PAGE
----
By Stelios Orphanides
The Finance Ministry said that it intends to issue a 7-year government euro denominated bond “in the near future depending on market conditions,” and use receipts to buy back outstanding securities.
The securities in question are three bonds, one at a coupon rate of 4.75 per cent maturing on June 25, 2019, another at a 4.625 per cent rate maturing on February 3, 2020 and the third at a rate of 6.5 per cent maturing on May 2, 2020, the finance ministry said in an emailed statement on Monday. The nominal value of the three securities is €566m, €566m and €80m respectively.
The underwriters of the new bond issue, which will be the fifth since the 2013 banking and fiscal crisis, will be Citi Group, Goldman Sachs International Bank and HSBC.
A month ago, Finance Minister Harris Georgiades said that the government was considering asking the International Monetary Fund for permission to repay earlier than agreed part of the €1bn loan received as part of Cyprus’s bailout agreed in 2013. Georgiades said that Cyprus could save up to 0.5 percentage points in interest by repaying €280m.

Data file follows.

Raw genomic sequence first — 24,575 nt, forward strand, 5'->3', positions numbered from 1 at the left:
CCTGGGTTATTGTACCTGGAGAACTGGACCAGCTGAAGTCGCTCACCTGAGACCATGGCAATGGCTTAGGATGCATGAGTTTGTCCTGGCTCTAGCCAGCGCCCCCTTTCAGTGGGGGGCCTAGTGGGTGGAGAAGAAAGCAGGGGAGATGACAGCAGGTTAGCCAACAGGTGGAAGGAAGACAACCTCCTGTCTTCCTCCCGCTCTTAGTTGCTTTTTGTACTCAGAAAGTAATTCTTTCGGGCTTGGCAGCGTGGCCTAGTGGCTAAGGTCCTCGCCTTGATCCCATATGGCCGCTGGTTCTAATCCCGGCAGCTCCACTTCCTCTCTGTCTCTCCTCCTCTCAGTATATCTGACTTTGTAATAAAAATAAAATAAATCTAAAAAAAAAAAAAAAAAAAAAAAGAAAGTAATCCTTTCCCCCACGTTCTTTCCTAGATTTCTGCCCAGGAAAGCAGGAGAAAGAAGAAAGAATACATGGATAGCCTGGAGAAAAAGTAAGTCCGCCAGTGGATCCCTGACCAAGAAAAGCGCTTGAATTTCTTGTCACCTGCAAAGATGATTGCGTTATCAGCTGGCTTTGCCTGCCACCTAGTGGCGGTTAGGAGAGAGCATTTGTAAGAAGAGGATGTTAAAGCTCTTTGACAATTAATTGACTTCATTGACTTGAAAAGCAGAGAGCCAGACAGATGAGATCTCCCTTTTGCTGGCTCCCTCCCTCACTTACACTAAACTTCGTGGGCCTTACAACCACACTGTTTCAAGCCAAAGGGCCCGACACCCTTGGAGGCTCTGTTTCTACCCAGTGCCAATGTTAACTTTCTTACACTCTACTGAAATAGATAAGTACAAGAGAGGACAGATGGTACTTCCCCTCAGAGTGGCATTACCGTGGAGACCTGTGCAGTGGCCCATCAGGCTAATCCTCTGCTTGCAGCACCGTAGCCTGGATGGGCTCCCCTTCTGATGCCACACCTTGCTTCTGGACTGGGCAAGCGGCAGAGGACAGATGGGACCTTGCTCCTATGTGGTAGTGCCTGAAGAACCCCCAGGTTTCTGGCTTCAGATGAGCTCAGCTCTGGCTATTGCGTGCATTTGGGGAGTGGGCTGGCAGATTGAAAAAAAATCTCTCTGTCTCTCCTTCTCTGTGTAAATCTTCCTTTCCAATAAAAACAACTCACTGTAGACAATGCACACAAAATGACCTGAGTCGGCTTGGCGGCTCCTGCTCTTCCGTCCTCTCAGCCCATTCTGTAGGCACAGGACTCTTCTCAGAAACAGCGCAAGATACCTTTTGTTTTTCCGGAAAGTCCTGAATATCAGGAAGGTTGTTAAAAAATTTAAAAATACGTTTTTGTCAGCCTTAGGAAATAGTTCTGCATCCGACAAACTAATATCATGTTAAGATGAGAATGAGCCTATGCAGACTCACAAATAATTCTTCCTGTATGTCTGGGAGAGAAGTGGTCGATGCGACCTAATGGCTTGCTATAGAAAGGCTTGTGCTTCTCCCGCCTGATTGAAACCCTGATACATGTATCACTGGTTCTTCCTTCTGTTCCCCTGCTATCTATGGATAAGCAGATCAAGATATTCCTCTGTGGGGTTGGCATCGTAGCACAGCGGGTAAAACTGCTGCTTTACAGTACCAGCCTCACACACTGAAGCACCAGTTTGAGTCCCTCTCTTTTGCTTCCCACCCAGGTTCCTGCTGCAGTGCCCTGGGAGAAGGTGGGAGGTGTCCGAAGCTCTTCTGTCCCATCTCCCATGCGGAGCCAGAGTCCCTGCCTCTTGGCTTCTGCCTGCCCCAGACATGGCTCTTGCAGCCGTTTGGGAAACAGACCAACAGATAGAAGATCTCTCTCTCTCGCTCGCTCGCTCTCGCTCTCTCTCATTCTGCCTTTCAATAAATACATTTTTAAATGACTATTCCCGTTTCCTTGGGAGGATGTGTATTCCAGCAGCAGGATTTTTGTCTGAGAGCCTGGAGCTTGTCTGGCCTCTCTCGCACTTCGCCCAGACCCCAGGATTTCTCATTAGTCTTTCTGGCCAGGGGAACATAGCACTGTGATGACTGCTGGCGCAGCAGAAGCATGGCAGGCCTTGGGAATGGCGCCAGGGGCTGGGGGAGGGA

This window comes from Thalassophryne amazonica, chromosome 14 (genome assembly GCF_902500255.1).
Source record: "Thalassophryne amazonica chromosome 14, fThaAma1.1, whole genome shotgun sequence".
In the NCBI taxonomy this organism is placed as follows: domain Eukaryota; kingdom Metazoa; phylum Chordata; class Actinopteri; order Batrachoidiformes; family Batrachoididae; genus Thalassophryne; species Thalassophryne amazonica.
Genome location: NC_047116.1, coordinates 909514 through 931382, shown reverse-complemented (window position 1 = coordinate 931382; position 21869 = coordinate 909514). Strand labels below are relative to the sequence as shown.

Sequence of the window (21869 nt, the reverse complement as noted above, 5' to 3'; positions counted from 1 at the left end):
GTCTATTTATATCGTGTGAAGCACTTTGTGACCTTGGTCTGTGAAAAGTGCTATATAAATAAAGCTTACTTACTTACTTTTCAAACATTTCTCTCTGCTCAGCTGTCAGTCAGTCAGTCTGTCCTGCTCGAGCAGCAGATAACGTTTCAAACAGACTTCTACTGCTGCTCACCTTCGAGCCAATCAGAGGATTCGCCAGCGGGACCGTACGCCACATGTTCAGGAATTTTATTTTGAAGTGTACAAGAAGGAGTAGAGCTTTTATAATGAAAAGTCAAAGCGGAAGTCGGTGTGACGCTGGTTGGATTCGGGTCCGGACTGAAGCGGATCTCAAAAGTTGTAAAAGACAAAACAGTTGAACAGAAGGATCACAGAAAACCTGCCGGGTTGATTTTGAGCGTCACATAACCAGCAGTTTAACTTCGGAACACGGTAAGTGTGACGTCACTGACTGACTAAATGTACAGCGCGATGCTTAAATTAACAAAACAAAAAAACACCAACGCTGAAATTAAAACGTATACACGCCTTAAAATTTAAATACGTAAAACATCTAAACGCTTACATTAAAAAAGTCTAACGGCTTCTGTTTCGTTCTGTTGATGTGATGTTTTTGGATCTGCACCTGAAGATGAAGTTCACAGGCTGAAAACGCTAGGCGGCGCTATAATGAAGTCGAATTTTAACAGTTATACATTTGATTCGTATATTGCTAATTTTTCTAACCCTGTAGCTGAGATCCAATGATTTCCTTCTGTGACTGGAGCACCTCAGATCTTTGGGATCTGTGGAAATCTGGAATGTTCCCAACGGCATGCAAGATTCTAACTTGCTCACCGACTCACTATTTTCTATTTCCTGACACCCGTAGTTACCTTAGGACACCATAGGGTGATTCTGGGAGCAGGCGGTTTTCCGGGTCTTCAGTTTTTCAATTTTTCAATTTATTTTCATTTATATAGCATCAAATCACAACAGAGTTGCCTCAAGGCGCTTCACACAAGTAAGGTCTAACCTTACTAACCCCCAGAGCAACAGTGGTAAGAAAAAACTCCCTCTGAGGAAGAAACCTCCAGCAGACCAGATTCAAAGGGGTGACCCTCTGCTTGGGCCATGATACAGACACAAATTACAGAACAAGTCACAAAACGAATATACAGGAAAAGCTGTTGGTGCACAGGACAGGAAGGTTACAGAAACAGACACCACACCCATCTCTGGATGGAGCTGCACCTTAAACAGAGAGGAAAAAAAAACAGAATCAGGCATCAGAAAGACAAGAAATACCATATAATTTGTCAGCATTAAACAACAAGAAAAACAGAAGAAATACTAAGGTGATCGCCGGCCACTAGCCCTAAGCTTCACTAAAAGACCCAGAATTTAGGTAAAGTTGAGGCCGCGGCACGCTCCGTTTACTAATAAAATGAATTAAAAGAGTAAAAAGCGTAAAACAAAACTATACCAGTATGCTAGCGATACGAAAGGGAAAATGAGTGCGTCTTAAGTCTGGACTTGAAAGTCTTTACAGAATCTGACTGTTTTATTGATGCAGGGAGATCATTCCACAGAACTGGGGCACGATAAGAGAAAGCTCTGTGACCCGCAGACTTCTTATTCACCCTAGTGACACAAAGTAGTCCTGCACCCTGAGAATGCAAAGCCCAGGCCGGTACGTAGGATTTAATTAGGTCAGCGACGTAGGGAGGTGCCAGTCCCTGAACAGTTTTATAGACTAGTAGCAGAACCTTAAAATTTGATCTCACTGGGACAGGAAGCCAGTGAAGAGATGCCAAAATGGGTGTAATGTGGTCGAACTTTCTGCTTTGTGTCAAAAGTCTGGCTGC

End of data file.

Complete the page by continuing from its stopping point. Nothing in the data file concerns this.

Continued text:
On June 8, the IMF welcomed the government’s intention.
Cyprus, which is rated BB+ by Standards & Poor’s, BB- by Moody’s Investors Service and Fitch Ratings and BBL (stable) by DBRS, saw the yields of its bond maturing in 2025 drop to historically low levels in recent weeks. On Monday morning, the security with a coupon rate of 4.25 per cent was traded €110.144 which translates to a secondary market yield of 2.87 per cent.
Last year, government debt stood at 107.8 per cent as a percentage of economic output. The government, which generated a fiscal surplus of 0.4 per cent of the economy last year, is forecast to post a surplus of 0.2 per cent this year in which the economy is expected to grow 2.9 per cent compared to 2.8 per cent in 2016.